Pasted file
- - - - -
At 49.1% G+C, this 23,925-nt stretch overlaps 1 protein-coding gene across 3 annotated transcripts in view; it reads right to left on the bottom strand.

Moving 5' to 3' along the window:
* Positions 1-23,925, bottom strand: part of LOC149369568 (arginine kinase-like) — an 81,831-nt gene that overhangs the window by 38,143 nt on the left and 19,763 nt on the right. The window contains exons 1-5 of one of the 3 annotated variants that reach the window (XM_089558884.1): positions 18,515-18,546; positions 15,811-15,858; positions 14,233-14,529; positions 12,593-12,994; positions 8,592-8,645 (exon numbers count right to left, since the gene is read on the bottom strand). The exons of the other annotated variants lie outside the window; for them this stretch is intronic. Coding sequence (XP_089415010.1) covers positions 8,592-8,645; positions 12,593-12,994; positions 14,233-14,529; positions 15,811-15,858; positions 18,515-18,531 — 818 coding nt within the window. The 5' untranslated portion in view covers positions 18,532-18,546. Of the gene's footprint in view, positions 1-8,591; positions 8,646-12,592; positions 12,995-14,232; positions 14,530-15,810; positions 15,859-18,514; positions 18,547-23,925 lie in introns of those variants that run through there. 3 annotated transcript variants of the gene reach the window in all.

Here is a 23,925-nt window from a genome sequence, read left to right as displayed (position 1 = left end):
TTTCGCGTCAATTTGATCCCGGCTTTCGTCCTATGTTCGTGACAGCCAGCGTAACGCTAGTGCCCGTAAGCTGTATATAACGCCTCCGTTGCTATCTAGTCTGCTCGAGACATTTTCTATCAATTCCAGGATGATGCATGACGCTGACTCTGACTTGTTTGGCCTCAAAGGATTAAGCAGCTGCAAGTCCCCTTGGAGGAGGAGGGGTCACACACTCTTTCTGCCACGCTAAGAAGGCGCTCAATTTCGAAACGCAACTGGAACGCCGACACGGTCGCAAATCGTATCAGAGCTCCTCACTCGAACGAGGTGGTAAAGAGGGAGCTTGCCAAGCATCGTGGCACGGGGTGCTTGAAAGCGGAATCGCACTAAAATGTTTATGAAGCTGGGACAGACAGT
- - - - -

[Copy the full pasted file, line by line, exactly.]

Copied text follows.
At 49.1% G+C, this 23,925-nt stretch overlaps 1 protein-coding gene across 3 annotated transcripts in view; it reads right to left on the bottom strand.

Moving 5' to 3' along the window:
* Positions 1-23,925, bottom strand: part of LOC149369568 (arginine kinase-like) — an 81,831-nt gene that overhangs the window by 38,143 nt on the left and 19,763 nt on the right. The window contains exons 1-5 of one of the 3 annotated variants that reach the window (XM_089558884.1): positions 18,515-18,546; positions 15,811-15,858; positions 14,233-14,529; positions 12,593-12,994; positions 8,592-8,645 (exon numbers count right to left, since the gene is read on the bottom strand). The exons of the other annotated variants lie outside the window; for them this stretch is intronic. Coding sequence (XP_089415010.1) covers positions 8,592-8,645; positions 12,593-12,994; positions 14,233-14,529; positions 15,811-15,858; positions 18,515-18,531 — 818 coding nt within the window. The 5' untranslated portion in view covers positions 18,532-18,546. Of the gene's footprint in view, positions 1-8,591; positions 8,646-12,592; positions 12,995-14,232; positions 14,530-15,810; positions 15,859-18,514; positions 18,547-23,925 lie in introns of those variants that run through there. 3 annotated transcript variants of the gene reach the window in all.

Here is a 23,925-nt window from a genome sequence, read left to right as displayed (position 1 = left end):
TTTCGCGTCAATTTGATCCCGGCTTTCGTCCTATGTTCGTGACAGCCAGCGTAACGCTAGTGCCCGTAAGCTGTATATAACGCCTCCGTTGCTATCTAGTCTGCTCGAGACATTTTCTATCAATTCCAGGATGATGCATGACGCTGACTCTGACTTGTTTGGCCTCAAAGGATTAAGCAGCTGCAAGTCCCCTTGGAGGAGGAGGGGTCACACACTCTTTCTGCCACGCTAAGAAGGCGCTCAATTTCGAAACGCAACTGGAACGCCGACACGGTCGCAAATCGTATCAGAGCTCCTCACTCGAACGAGGTGGTAAAGAGGGAGCTTGCCAAGCATCGTGGCACGGGGTGCTTGAAAGCGGAATCGCACTAAAATGTTTATGAAGCTGGGACAGACAGT